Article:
1. What is the "condo" HPC model? What are its strengths and weaknesses?
2. In HPC policies article, one of biggest questions for condo model is what are the "queue" or access policies? What seems to be the general trend among universities?
3. "Writing effective parallel applications is difficult". What sort of services do PIs need from central HPC support staff? What is the division of labor?
4. What sort of HPC infrastructure is needed on campus to support data science?
4. What is your assessment of the "UCB Research Computing High Performance Infrastructure" proposal
- Tiered infrastructure? HPC = "high", some people need parallel processing, but not necessarily HPC
HPC maybe not appropriate for data science problems
- Ops costs are high (draft underestimates them); overhead funds, or try to recoup?
- Some availability for people w/o own contributions
- Proposal thin on analysis of needs, costs
- Depreciation issues in accepting donation of equipment from UCOP
- Centralized storage service?
- Various small clusters exist (~25-ish a few years ago)
- Power, cooling, space -- 1/2 cost of hardware each year, in addition to people cost
- CIO eliminating recharge costs for data center? - still need to understand what costs are
- Why offer new service, vs being Berkeley broker to existing service (LBL, supercomputing center)
- What are alternatives to condo model? - People don't know, don't participate; friction = not worth using even free resources, vs Amazon
- Ease of bringing in applications
- Software consulting needs = one of hardest needs to meet, necessary for success
- Faculty who wrote letter interviewed colleagues at 5 other institutions
- Is PI right person for governing council, or department? Ops people?
- XSEDE offers 10k node systems; are people who go out to the cloud doing "HPC"
- Class of computing that requires specific architecture, need at least sandbox for trying that architecture, that can scale out to some kind of public infrastructure; other things work with cloud infrastructure
- What labels do we need to get people to participate who wouldn't otherwise? For traditional customers, what do they have now, what do they want? - consider future of Amazon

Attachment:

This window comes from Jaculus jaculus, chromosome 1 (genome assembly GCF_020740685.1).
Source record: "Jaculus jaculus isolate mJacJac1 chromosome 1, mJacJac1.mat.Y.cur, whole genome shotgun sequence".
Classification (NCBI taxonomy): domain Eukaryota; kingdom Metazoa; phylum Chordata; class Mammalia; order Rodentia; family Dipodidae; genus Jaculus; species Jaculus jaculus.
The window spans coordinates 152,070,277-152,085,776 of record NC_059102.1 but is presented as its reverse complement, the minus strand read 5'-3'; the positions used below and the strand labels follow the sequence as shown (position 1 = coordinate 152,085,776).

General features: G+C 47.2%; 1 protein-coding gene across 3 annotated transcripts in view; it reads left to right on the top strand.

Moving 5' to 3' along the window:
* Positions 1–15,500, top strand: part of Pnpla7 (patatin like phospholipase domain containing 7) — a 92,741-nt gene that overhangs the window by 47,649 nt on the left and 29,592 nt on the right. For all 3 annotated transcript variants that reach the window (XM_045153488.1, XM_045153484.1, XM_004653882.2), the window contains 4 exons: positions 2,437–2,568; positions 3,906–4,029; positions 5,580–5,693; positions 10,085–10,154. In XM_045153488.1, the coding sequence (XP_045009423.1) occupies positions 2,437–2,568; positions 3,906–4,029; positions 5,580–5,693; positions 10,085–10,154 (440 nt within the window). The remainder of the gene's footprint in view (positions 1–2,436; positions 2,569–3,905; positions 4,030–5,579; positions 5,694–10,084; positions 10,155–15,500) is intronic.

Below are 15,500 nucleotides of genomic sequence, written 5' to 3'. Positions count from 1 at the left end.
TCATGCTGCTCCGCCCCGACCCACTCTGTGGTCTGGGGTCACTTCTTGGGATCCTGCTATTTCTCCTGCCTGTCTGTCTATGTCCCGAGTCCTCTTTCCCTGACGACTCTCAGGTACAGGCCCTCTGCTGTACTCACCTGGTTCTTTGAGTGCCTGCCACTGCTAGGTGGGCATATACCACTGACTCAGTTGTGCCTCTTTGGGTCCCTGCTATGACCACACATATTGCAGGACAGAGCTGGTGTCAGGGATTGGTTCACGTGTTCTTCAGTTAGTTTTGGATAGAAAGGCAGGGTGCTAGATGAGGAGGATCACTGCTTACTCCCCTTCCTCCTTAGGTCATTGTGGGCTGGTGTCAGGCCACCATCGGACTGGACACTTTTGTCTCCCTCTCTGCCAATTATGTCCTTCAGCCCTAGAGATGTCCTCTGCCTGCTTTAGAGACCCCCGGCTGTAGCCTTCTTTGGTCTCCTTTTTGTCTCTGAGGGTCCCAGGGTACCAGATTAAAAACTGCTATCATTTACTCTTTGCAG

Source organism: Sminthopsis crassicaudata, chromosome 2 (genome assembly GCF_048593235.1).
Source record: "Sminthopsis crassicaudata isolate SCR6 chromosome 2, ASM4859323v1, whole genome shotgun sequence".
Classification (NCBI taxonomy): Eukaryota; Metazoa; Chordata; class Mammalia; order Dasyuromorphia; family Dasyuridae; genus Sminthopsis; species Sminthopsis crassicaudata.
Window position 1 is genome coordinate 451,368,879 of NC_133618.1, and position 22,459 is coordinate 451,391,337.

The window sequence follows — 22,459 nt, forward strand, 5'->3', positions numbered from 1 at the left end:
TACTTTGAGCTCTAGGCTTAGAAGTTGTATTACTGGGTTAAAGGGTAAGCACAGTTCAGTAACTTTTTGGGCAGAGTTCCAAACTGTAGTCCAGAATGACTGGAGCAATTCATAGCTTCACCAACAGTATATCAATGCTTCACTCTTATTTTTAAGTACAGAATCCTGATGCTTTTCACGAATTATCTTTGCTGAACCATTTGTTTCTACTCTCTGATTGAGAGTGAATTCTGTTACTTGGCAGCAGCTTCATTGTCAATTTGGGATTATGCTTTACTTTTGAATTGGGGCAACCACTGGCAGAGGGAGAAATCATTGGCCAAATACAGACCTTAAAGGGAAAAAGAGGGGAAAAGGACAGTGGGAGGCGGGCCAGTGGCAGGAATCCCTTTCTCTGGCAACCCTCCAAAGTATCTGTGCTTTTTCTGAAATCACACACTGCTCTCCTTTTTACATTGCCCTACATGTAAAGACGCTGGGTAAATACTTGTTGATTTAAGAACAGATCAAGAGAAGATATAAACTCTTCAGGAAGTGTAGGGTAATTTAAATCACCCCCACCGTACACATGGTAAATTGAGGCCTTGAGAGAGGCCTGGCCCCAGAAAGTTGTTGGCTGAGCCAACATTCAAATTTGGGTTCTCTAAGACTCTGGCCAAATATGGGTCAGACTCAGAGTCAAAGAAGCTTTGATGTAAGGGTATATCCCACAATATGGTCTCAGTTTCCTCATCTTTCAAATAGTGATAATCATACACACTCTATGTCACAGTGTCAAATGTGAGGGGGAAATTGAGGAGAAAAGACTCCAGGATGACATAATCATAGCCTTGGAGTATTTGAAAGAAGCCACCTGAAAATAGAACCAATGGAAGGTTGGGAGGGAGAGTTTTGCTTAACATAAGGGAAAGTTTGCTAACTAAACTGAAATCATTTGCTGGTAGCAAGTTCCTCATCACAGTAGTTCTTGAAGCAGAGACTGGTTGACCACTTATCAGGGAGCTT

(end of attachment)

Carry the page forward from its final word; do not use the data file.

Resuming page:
- Long queues in XSEDE, need local systems to debug (but long queues are free)
- Penny/hour: works for small jobs, but when jobs run for months, that gets expensive (at that point, apply for time in XSEDE = free)
- Job scheduling: significant accounting work
- henyey cluster for astrophysics: different queues, can set up an account -- mini-condo?
- EECS - embedded software consultants in research groups; AMPLab: writing code for cancer genomics
- Not consulting center where people come to you
- Departments as basic unit of organization, esp. if supporting access broadly (provide non-traditional departments an allocation, see what they do with it)
- Parallel to access or governance model; distribute overhead
- LBL may not be willing to run access model for whole campus
- XSEDE victim of own success-- not good for learning, students, etc.; long queues
- Is a model that works well at that scale the same model we need here? Not new XSEDE node, but support people
- How much HPC do we need, vs support for people doing computationally intensive research, regardless of architecture?
- More important questions than "what is condo model" is "what is HPC, how do we think about different areas, how does that fit into story of supporting research/teaching"
- What happens when deluge arrives, have to tell people to wait (for resource provisioning); Amazon is instant solution, can scale incrementally; EECS has production OpenStack cluster; developing for Amazon, then do something that's compatible with Amazon for cost containment; Azure not in direct plans (HP, Dell, Rackspace -- all using OpenStack)
- Short survey of signatories-- how is system set up? What do you need? What filesystem? etc
- Value in an interest group of people working on this (starting w/ Stanford), Aaron will bring in Harvard, potential for Google hangout w/ E Coast people
- Original condo model at Harvard is no more, model didn't work well